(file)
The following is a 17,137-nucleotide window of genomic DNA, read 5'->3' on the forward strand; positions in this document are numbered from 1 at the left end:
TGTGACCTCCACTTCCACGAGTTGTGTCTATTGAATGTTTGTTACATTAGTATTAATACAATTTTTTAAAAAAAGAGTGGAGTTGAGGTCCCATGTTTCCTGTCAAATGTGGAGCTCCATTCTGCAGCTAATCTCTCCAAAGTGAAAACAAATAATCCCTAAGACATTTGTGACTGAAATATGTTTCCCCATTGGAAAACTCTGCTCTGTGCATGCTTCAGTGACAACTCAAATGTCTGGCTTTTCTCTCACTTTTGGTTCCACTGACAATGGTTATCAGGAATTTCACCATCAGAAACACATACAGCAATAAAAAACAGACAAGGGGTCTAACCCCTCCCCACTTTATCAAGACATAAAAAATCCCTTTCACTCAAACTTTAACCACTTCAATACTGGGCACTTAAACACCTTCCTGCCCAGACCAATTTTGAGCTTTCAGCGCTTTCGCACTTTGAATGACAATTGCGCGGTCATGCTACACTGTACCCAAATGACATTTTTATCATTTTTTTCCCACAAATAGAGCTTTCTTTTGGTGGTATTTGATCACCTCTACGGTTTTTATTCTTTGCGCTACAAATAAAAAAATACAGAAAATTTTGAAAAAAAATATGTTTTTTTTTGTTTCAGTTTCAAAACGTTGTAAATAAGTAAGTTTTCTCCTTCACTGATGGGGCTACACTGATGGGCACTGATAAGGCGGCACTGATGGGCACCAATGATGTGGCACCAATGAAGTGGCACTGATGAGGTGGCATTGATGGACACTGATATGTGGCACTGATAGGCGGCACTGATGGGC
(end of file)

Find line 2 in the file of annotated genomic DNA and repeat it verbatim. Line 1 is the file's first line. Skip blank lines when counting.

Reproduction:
TGTGACCTCCACTTCCACGAGTTGTGTCTATTGAATGTTTGTTACATTAGTATTAATACAATTTTTTAAAAAAAGAGTGGAGTTGAGGTCCCATGTTTCCTGTCAAATGTGGAGCTCCATTCTGCAGCTAATCTCTCCAAAGTGAAAACAAATAATCCCTAAGACATTTGTGACTGAAATATGTTTCCCCATTGGAAAACTCTGCTCTGTGCATGCTTCAGTGACAACTCAAATGTCTGGCTTTTCTCTCACTTTTGGTTCCACTGACAATGGTTATCAGGAATTTCACCATCAGAAACACATACAGCAATAAAAAACAGACAAGGGGTCTAACCCCTCCCCACTTTATCAAGACATAAAAAATCCCTTTCACTCAAACTTTAACCACTTCAATACTGGGCACTTAAACACCTTCCTGCCCAGACCAATTTTGAGCTTTCAGCGCTTTCGCACTTTGAATGACAATTGCGCGGTCATGCTACACTGTACCCAAATGACATTTTTATCATTTTTTTCCCACAAATAGAGCTTTCTTTTGGTGGTATTTGATCACCTCTACGGTTTTTATTCTTTGCGCTACAAATAAAAAAATACAGAAAATTTTGAAAAAAAATATGTTTTTTTTTGTTTCAGTTTCAAAACGTTGTAAATAAGTAAGTTTTCTCCTTCACTGATGGGGCTACACTGATGGGCACTGATAAGGCGGCACTGATGGGCACCAATGATGTGGCACCAATGAAGTGGCACTGATGAGGTGGCATTGATGGACACTGATATGTGGCACTGATAGGCGGCACTGATGGGC